It is not madly outrageous to say that one of the finest writing talents to arrive on the English-speaking stage in recent times is French.
British theatre audiences first became aware of Florian Zeller with The Father, a superbly conceived work whose very structure conveys the condition of Alzheimer’s disease better than any description of it could. It was the first play by this Moliere Award-winning French author to arrive on Britain’s shores, though it was the second (coming after The Mother) of Zellor’s familial trilogy to be written.
Both works established Zeller as a writer who is as playful and audacious with theatrical convention as Pirandello, though in a very different way. So it comes as some surprise that The Son holds no such surprises.
As with most of the English versions of Zeller’s plays, this one has been translated by Les Liason Dangereuses – aka Dangerous Liasons – writer Christoper Hampton. Another Zeller constant is that the action takes place in minimalist, chic Paris apartments (design Lizzie Clachan) with big whitewashed walls. It is the kind of set that would work well if the producers wanted to recycle it for a revival of Art, the modern classic by that other fine French dramaturge Yasmina Reza.
But where Reza explores cultural politics, Zeller’s interest is states of mind. And where The Father focused on a mind-dissolving disease, and The Mother on the condition of loneliness, the focus of The Son is teenage depression.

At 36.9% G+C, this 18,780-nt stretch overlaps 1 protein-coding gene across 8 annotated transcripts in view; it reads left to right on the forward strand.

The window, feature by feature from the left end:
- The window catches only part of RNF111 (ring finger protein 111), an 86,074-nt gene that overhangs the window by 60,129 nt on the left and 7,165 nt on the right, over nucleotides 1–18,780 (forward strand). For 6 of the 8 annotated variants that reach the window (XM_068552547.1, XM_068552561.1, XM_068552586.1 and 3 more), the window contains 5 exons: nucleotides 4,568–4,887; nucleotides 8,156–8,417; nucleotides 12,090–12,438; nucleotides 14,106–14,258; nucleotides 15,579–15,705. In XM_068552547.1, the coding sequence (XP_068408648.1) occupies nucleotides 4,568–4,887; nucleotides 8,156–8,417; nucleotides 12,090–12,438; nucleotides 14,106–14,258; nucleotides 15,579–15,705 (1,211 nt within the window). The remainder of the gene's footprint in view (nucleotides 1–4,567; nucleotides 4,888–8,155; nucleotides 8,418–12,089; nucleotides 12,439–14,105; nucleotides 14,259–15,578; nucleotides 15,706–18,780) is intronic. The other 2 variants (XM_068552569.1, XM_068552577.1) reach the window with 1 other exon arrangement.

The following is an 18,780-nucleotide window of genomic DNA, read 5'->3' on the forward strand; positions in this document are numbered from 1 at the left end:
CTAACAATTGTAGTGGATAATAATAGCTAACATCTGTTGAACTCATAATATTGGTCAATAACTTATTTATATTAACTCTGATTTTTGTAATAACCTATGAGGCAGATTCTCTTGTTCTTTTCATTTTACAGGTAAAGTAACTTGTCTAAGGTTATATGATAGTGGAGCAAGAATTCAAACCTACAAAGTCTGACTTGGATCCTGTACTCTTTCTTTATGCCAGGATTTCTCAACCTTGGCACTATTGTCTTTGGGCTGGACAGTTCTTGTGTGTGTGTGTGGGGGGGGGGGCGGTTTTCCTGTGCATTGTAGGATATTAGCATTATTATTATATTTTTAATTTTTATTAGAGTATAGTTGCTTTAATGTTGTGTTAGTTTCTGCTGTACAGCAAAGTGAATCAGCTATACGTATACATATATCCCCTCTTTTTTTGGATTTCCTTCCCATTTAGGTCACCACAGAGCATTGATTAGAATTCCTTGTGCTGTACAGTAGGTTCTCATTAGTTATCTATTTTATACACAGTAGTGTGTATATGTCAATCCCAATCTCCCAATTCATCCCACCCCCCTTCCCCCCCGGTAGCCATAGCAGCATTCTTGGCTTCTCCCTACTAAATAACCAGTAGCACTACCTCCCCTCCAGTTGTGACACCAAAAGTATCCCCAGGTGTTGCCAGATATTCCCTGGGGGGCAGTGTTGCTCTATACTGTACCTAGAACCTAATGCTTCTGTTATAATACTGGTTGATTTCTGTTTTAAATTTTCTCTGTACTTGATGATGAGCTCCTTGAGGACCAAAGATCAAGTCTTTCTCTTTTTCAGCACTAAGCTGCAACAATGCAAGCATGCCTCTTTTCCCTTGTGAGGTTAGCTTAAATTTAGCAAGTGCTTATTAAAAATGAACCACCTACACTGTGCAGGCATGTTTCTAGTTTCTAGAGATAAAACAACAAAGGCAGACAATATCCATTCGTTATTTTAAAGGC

Played here by Laurie Kynaston, Nicolas cannot bear to live with his mother Anne (Amanda Abington), nor she with him. His father Pierre (John Light) now lives with Sofia (Amaka Okafor) and their baby, which makes the opening scene, in which Anne turns up unannounced to demand that Pierre take more responsibility for his son, all the more tense.
It is a promising, tense start to the play. Yet it also might be the best scene because what follows is mostly a one-note drama that resolves in a climax that is both unconvincing and predictable.
Much of the play is devoted to the boy’s attempt to feel at home in his father’s apartment, which is made no easier by the barely hidden resentment felt by Sofia that Pierre’s time and energy are being taken away from her needs and that of their newborn.
Kynaston does a fine job depicting the fragility of a young person who just does not know “how to live life.” And Light as his well-meaning father transmits both an alpha male impatience with his son’s vulnerabilities and a deep sympathy for him too.
Yet Michael Longhurst’s elegant production, first seen at north London’s The Tricycle theatre, has the air of a show that thinks it is imparting some little-known knowledge to its audience – that children are often the collateral victims of broken marriages.
If this notion seems less than revelatory then you might wonder for whom Zeller is writing. Without wanting to invoke national stereotypes, could it be that the play’s premise is big news in a society where having an affair is seen as more normal than not having one?
If so, where the consciences of French audiences may be pricked by Zeller’s play, their British counterparts are more likely to leave the theatre with a Gallic shrug.